Dental Hygiene: Don’t Forget to Brush Your Teeth and Drink Your Wine

New research shows that wine may actually be good for your dental hygiene, because there is hope for this world after all. So don’t forget to brush your teeth and drink your wine!


At least one in five Americans currently has one or more untreated cavities. Not focusing on proper dental hygiene can lead to serious teeth problems that can result in future health concerns and costly medical bills. Because of the importance of dental hygiene, individuals need to brush on a consistent basis, avoid sugary food products, and… drink wine?

Yes, drinking red wine can cause staining. But according to a report in News Atlas, wine can actually help fight cavity-causing bacteria too.

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Scientists have known for years that wine can help improve overall heart health. Now, we know that wine can also fend off the bacteria that leads to cavities and gum disease.

“Our teeth are like apples,” said Dr. Ruchi Sahota, a cosmetic and family dentist in San Francisco. “They have a thin enamel shell, a thick dentin core, and then, like the seeds of an apple, you have the pulp of the tooth. It’s that enamel — that outer shell of the tooth — that is most affected by wine.”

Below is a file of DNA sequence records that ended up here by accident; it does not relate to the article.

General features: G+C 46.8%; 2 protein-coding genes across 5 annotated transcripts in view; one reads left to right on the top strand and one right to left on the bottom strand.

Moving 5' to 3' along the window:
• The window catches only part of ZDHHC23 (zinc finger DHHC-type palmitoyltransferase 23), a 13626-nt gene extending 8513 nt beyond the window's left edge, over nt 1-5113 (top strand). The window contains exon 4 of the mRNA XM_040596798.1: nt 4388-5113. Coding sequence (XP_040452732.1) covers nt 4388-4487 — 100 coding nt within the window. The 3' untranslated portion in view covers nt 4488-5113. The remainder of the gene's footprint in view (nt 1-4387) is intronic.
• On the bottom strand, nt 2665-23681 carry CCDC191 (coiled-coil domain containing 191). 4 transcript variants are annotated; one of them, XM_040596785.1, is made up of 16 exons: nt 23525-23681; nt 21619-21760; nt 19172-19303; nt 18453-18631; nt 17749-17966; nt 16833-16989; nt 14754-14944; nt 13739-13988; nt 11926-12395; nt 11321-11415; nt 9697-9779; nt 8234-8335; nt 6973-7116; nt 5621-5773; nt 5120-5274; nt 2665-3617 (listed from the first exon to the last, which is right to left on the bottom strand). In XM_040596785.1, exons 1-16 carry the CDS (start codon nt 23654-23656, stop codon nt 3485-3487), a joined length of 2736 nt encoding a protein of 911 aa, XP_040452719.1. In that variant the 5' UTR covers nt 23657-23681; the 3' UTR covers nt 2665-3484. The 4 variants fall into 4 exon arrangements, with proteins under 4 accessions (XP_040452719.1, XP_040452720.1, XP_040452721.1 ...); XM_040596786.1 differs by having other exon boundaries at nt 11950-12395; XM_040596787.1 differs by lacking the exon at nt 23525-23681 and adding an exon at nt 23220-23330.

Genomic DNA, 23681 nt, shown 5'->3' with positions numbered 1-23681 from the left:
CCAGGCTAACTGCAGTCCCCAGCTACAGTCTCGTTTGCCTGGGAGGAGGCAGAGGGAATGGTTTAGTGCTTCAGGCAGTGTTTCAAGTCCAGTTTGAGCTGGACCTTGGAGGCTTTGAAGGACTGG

A new study by the American Chemical Society found that the polyphenols compounds found in wine can also provide dental advantages. The study was published in the Journal of Agricultural and Food Chemistry.

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Researchers discovered that the two polyphenols found in wine (p-coumaric and caffeic acids) worked alongside gum tissue cells to fight unwanted oral bacteria.

Wine’s impact on teeth might seem evident if someone binge drinks and refrains from taking care of their teeth in other ways, but the majority of dental professionals will likely not recommend their patients stop drinking wine.

“If I did that, I would probably lose most of my patients,” said Dr. John Aylmer, a Florida dentist. “If a patient tells me they drink a lot of wine, it doesn’t raise any concerns for me, as long as they’re sticking to an effective oral-hygiene regimen.”



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